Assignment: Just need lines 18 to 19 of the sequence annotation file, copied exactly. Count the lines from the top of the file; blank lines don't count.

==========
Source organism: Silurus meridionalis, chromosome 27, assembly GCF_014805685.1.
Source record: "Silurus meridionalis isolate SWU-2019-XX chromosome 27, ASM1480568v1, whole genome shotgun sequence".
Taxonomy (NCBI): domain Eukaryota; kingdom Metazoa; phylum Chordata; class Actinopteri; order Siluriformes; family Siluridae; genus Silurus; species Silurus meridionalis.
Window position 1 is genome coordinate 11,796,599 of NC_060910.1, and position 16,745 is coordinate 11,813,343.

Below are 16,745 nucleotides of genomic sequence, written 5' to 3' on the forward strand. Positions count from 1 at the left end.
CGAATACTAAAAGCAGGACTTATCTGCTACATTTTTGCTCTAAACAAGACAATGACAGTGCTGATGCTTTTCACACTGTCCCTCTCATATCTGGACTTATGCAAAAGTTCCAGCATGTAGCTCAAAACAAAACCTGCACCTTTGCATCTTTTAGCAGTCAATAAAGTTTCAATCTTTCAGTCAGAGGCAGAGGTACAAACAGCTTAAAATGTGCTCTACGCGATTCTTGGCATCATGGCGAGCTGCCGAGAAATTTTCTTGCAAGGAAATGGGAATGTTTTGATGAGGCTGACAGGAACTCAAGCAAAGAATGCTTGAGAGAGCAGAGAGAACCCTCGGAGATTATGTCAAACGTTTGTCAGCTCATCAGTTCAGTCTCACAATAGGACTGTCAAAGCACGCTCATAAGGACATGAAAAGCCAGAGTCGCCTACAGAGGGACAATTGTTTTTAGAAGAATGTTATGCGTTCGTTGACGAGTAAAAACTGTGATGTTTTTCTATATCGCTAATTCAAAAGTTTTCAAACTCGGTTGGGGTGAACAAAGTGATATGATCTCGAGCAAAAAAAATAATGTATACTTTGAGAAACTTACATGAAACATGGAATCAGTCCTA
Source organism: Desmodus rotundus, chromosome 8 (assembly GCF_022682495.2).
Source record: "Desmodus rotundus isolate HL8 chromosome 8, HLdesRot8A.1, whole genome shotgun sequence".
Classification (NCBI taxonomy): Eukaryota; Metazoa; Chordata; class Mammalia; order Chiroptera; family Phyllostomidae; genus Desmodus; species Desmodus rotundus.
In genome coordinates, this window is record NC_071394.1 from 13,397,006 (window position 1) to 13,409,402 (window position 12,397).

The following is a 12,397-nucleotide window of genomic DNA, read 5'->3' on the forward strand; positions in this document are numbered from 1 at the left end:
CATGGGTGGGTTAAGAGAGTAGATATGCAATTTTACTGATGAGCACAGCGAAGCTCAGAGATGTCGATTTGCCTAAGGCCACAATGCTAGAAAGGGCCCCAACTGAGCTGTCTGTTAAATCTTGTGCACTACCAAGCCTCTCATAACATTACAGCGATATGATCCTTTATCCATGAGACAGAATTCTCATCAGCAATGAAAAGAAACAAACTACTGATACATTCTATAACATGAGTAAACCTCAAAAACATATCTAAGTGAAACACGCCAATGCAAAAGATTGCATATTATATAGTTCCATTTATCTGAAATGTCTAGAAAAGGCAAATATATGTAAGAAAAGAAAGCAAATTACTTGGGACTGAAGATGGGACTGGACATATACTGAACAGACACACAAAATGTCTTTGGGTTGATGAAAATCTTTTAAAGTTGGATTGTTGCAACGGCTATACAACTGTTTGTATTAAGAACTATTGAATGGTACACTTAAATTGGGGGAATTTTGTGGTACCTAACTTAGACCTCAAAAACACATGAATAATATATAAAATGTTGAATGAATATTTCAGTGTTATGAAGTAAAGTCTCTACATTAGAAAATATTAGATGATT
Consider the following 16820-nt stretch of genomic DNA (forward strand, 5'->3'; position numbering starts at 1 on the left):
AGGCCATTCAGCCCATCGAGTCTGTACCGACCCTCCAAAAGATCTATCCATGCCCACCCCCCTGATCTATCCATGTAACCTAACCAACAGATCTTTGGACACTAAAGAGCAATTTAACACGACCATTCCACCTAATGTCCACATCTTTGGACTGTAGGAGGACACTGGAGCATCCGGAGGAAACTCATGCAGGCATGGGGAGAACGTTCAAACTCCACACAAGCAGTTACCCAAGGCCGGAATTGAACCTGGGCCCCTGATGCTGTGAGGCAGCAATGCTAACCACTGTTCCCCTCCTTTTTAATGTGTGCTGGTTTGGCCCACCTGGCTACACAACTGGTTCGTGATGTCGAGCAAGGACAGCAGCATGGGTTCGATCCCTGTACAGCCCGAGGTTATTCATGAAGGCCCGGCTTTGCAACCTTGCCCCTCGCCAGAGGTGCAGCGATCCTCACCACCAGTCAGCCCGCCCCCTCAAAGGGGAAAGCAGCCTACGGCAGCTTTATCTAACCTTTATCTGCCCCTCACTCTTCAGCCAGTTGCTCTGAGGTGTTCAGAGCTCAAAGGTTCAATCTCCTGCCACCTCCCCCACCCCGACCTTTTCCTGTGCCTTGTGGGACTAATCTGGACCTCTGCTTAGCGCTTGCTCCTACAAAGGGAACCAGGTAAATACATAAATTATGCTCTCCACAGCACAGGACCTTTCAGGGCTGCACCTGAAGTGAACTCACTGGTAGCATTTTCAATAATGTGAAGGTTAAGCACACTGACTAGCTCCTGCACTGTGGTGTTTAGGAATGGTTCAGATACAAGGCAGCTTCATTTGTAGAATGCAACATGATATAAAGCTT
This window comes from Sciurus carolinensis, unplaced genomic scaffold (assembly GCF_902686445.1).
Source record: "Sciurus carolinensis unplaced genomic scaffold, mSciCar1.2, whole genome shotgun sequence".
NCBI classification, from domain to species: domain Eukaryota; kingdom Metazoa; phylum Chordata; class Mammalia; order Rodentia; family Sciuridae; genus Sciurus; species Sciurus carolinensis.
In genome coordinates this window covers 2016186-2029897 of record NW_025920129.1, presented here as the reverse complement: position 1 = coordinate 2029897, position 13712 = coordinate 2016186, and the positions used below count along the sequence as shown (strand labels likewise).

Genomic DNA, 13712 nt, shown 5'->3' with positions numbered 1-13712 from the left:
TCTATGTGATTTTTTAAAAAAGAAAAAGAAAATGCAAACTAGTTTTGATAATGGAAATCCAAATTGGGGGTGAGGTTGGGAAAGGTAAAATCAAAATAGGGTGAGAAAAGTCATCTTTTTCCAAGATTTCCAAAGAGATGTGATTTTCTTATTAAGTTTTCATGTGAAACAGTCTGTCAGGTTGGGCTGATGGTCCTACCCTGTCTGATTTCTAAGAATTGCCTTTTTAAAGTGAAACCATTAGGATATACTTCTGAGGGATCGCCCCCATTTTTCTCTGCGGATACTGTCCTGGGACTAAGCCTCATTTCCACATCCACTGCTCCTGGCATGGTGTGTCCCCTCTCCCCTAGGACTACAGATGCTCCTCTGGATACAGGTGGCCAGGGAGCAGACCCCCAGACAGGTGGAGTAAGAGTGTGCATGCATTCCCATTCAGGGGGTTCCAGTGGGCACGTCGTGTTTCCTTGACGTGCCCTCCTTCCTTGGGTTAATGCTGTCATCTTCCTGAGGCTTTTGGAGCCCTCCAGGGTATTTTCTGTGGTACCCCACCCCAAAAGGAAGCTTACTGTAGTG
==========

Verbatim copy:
In genome coordinates this window covers 2016186-2029897 of record NW_025920129.1, presented here as the reverse complement: position 1 = coordinate 2029897, position 13712 = coordinate 2016186, and the positions used below count along the sequence as shown (strand labels likewise).

Genomic DNA, 13712 nt, shown 5'->3' with positions numbered 1-13712 from the left: